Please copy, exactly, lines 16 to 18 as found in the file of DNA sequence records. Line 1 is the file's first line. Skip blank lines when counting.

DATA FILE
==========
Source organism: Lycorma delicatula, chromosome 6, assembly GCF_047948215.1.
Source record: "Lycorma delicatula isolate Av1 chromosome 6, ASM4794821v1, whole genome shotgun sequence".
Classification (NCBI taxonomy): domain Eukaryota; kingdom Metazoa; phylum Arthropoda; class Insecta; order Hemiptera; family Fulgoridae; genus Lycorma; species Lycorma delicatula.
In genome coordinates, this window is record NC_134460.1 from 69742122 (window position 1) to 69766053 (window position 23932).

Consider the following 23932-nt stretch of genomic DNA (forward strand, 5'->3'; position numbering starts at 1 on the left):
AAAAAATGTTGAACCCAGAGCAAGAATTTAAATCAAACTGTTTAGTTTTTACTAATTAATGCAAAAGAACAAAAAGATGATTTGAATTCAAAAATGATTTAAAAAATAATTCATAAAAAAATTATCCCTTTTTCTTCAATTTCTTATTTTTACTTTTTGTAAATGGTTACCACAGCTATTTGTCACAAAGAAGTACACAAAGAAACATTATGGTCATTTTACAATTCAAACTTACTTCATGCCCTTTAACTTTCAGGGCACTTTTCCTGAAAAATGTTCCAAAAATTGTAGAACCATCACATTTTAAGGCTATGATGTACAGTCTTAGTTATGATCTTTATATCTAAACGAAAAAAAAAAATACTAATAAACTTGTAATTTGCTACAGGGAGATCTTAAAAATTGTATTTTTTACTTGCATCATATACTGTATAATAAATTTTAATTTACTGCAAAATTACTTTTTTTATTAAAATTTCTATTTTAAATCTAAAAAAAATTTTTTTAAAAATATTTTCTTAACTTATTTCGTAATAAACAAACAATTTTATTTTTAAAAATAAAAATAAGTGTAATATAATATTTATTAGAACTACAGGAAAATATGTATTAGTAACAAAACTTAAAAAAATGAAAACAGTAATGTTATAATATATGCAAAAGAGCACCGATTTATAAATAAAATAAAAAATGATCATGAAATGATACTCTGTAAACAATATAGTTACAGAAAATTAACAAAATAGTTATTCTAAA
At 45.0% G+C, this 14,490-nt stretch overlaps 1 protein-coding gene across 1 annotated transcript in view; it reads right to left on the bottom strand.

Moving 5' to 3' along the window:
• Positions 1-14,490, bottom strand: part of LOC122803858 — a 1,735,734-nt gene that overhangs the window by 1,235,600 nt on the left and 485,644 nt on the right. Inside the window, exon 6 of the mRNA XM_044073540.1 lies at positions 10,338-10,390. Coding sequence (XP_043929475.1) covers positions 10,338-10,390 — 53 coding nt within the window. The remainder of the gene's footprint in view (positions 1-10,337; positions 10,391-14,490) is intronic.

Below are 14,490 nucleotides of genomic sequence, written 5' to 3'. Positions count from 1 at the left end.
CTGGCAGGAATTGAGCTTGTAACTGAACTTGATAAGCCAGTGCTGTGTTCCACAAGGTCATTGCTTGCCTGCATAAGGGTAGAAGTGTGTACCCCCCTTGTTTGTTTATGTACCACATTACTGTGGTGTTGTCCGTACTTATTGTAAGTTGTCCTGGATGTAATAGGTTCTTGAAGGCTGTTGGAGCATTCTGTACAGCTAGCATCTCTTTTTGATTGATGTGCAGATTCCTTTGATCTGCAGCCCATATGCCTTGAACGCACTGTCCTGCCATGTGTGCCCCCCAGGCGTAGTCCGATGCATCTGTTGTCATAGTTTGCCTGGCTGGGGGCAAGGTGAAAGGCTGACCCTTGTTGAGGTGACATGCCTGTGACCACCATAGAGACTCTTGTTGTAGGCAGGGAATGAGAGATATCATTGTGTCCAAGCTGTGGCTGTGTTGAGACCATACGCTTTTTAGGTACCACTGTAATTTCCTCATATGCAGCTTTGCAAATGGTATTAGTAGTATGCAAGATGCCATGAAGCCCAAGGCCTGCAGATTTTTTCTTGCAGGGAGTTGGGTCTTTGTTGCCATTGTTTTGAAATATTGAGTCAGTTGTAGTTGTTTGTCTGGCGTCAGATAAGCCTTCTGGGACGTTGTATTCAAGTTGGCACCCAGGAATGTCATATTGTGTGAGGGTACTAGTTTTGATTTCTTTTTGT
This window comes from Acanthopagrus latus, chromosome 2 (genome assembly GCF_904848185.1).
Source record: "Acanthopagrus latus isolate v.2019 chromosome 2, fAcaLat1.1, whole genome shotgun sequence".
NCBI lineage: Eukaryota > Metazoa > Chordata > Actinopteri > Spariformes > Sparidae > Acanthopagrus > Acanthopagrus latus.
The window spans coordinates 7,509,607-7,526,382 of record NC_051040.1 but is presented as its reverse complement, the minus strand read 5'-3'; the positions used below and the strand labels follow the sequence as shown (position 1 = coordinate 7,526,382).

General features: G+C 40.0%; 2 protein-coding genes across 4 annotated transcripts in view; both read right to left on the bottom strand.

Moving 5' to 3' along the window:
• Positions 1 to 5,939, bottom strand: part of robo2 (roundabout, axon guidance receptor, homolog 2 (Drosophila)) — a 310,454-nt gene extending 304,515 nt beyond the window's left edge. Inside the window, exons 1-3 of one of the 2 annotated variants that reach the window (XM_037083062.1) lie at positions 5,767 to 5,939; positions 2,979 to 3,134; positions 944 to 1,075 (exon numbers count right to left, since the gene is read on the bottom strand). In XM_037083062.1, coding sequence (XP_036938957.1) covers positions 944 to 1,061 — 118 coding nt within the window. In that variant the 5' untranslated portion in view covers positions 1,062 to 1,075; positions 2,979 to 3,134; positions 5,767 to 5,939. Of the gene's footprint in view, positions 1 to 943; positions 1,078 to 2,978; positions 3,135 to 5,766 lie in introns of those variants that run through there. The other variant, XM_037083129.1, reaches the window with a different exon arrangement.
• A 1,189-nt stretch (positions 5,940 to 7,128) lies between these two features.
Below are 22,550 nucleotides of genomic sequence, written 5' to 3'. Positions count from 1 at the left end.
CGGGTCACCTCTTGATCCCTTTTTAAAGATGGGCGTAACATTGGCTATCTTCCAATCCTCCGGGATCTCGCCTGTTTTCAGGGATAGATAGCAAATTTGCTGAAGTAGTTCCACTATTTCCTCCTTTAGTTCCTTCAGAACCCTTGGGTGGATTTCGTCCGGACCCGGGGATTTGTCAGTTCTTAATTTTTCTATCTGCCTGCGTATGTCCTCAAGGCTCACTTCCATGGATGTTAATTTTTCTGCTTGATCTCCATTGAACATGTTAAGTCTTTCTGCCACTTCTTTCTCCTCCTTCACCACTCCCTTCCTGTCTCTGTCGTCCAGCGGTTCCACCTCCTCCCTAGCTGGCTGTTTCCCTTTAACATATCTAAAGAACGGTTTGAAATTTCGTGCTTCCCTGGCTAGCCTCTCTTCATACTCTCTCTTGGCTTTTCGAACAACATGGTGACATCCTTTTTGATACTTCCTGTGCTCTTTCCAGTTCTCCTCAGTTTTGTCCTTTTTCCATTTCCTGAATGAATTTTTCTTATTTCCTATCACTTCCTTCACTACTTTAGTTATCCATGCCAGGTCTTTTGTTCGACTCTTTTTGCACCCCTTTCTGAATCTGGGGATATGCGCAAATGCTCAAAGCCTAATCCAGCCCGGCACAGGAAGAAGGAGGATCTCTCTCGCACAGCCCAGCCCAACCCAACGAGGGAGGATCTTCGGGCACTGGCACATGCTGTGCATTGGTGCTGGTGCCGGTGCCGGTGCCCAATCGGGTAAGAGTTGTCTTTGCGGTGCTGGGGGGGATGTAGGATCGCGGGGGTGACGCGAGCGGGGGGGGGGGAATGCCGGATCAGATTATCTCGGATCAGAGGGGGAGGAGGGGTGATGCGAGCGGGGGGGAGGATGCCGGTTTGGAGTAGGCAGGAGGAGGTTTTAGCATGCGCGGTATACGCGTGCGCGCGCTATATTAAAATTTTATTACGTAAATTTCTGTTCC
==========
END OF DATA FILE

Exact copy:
General features: G+C 40.0%; 2 protein-coding genes across 4 annotated transcripts in view; both read right to left on the bottom strand.

Moving 5' to 3' along the window:
• Positions 1 to 5,939, bottom strand: part of robo2 (roundabout, axon guidance receptor, homolog 2 (Drosophila)) — a 310,454-nt gene extending 304,515 nt beyond the window's left edge. Inside the window, exons 1-3 of one of the 2 annotated variants that reach the window (XM_037083062.1) lie at positions 5,767 to 5,939; positions 2,979 to 3,134; positions 944 to 1,075 (exon numbers count right to left, since the gene is read on the bottom strand). In XM_037083062.1, coding sequence (XP_036938957.1) covers positions 944 to 1,061 — 118 coding nt within the window. In that variant the 5' untranslated portion in view covers positions 1,062 to 1,075; positions 2,979 to 3,134; positions 5,767 to 5,939. Of the gene's footprint in view, positions 1 to 943; positions 1,078 to 2,978; positions 3,135 to 5,766 lie in introns of those variants that run through there. The other variant, XM_037083129.1, reaches the window with a different exon arrangement.